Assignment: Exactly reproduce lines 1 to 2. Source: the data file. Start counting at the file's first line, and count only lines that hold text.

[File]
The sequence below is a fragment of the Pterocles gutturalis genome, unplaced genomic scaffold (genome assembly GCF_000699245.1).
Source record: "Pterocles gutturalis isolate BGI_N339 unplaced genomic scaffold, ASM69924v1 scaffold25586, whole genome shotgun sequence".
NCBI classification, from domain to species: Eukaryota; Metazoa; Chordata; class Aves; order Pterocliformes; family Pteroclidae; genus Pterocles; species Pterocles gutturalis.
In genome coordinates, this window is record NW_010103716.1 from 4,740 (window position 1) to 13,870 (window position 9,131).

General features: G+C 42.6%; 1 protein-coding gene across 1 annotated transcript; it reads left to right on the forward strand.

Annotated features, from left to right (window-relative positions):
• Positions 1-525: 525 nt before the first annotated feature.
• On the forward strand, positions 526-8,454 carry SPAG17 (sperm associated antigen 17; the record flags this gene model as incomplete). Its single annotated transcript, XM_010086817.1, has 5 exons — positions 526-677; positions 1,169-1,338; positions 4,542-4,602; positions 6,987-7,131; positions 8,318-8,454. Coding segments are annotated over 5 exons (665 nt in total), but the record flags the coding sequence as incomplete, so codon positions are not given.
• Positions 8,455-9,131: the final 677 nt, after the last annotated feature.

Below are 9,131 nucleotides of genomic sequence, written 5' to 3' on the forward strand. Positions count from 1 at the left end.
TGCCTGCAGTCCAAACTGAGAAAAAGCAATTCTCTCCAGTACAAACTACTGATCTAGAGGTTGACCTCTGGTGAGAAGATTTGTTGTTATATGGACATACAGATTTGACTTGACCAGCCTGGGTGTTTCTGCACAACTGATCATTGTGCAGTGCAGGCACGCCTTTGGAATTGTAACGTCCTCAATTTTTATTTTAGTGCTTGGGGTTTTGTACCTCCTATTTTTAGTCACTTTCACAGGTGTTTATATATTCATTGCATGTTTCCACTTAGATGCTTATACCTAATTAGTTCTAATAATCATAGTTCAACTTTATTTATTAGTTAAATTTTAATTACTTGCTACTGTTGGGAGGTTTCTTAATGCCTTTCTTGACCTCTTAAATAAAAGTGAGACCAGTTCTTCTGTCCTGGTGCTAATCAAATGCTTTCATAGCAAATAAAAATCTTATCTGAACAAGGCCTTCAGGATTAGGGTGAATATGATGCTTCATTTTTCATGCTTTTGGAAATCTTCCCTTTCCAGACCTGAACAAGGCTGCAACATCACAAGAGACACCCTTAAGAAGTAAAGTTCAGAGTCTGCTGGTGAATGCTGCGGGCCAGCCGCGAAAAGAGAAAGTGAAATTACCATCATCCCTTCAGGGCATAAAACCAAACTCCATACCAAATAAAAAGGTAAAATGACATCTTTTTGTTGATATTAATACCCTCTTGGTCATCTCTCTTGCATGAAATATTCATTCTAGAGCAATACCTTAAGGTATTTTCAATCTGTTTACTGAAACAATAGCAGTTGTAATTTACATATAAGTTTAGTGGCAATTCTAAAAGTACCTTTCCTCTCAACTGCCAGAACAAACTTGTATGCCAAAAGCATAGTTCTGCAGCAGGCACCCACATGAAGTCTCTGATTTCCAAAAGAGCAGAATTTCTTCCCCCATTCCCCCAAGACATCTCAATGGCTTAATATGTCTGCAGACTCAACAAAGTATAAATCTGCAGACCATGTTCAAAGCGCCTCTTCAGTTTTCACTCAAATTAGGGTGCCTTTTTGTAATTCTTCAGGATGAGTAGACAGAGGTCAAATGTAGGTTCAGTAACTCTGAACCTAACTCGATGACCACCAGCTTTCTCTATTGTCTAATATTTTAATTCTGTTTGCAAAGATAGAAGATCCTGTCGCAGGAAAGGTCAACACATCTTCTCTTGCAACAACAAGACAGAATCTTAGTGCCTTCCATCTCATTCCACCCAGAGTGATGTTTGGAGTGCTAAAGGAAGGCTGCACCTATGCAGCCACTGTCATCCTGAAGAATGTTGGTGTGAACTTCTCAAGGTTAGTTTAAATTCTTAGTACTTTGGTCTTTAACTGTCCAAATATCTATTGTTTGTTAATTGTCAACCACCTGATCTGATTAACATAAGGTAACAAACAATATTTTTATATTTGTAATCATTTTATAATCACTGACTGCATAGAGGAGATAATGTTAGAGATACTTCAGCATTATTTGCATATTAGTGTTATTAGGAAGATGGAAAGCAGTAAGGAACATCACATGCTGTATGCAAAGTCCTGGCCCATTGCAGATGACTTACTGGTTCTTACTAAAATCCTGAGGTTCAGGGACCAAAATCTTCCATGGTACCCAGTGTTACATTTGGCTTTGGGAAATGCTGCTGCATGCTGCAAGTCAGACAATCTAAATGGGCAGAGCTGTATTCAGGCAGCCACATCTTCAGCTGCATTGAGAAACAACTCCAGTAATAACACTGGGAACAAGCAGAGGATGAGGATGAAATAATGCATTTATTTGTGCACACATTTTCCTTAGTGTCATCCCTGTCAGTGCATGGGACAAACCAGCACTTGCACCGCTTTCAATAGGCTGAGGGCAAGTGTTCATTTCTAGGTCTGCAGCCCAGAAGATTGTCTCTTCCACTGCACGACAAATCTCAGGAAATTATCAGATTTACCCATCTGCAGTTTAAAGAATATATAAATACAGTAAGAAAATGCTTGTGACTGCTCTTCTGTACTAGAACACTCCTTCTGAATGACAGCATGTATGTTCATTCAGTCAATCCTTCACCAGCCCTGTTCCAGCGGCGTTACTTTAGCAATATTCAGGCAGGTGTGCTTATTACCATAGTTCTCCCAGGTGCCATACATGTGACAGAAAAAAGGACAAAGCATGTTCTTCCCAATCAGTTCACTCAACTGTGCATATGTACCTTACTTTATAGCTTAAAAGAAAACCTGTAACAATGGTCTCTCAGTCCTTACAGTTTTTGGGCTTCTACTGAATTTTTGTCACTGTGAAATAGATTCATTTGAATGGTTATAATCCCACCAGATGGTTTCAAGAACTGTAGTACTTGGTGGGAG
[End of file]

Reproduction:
The sequence below is a fragment of the Pterocles gutturalis genome, unplaced genomic scaffold (genome assembly GCF_000699245.1).
Source record: "Pterocles gutturalis isolate BGI_N339 unplaced genomic scaffold, ASM69924v1 scaffold25586, whole genome shotgun sequence".